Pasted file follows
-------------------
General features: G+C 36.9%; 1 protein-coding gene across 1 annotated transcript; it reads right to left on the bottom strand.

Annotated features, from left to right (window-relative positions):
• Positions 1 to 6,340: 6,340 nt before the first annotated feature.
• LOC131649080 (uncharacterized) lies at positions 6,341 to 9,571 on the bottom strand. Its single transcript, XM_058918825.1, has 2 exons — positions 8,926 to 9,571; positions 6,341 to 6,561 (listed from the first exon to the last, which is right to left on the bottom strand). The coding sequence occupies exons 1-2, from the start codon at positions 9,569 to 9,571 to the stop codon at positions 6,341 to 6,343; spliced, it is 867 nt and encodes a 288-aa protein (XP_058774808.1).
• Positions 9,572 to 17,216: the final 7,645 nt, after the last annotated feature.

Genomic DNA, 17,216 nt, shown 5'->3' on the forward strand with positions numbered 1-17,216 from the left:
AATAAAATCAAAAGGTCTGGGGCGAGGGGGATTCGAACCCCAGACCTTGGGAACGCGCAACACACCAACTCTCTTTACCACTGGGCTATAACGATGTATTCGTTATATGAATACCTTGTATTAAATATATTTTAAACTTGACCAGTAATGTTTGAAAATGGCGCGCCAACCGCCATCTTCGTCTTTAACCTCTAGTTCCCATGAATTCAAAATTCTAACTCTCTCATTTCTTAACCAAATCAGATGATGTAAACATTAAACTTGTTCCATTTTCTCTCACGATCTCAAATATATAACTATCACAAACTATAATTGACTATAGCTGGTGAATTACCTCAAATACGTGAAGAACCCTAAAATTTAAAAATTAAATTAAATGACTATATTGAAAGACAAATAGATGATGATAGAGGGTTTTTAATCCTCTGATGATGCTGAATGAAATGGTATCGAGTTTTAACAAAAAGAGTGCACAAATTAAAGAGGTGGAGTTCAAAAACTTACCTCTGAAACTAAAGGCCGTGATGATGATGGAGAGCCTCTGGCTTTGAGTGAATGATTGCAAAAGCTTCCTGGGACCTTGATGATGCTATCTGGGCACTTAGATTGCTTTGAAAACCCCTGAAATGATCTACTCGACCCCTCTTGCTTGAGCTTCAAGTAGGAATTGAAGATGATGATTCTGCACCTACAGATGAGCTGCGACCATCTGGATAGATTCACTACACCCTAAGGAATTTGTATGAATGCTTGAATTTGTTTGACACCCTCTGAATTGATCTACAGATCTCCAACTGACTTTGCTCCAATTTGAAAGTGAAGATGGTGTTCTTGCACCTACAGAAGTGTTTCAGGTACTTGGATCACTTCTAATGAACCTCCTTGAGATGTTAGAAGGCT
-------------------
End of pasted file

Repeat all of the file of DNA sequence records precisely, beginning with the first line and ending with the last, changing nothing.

General features: G+C 36.9%; 1 protein-coding gene across 1 annotated transcript; it reads right to left on the bottom strand.

Annotated features, from left to right (window-relative positions):
• Positions 1 to 6,340: 6,340 nt before the first annotated feature.
• LOC131649080 (uncharacterized) lies at positions 6,341 to 9,571 on the bottom strand. Its single transcript, XM_058918825.1, has 2 exons — positions 8,926 to 9,571; positions 6,341 to 6,561 (listed from the first exon to the last, which is right to left on the bottom strand). The coding sequence occupies exons 1-2, from the start codon at positions 9,569 to 9,571 to the stop codon at positions 6,341 to 6,343; spliced, it is 867 nt and encodes a 288-aa protein (XP_058774808.1).
• Positions 9,572 to 17,216: the final 7,645 nt, after the last annotated feature.

Genomic DNA, 17,216 nt, shown 5'->3' on the forward strand with positions numbered 1-17,216 from the left:
AATAAAATCAAAAGGTCTGGGGCGAGGGGGATTCGAACCCCAGACCTTGGGAACGCGCAACACACCAACTCTCTTTACCACTGGGCTATAACGATGTATTCGTTATATGAATACCTTGTATTAAATATATTTTAAACTTGACCAGTAATGTTTGAAAATGGCGCGCCAACCGCCATCTTCGTCTTTAACCTCTAGTTCCCATGAATTCAAAATTCTAACTCTCTCATTTCTTAACCAAATCAGATGATGTAAACATTAAACTTGTTCCATTTTCTCTCACGATCTCAAATATATAACTATCACAAACTATAATTGACTATAGCTGGTGAATTACCTCAAATACGTGAAGAACCCTAAAATTTAAAAATTAAATTAAATGACTATATTGAAAGACAAATAGATGATGATAGAGGGTTTTTAATCCTCTGATGATGCTGAATGAAATGGTATCGAGTTTTAACAAAAAGAGTGCACAAATTAAAGAGGTGGAGTTCAAAAACTTACCTCTGAAACTAAAGGCCGTGATGATGATGGAGAGCCTCTGGCTTTGAGTGAATGATTGCAAAAGCTTCCTGGGACCTTGATGATGCTATCTGGGCACTTAGATTGCTTTGAAAACCCCTGAAATGATCTACTCGACCCCTCTTGCTTGAGCTTCAAGTAGGAATTGAAGATGATGATTCTGCACCTACAGATGAGCTGCGACCATCTGGATAGATTCACTACACCCTAAGGAATTTGTATGAATGCTTGAATTTGTTTGACACCCTCTGAATTGATCTACAGATCTCCAACTGACTTTGCTCCAATTTGAAAGTGAAGATGGTGTTCTTGCACCTACAGAAGTGTTTCAGGTACTTGGATCACTTCTAATGAACCTCCTTGAGATGTTAGAAGGCT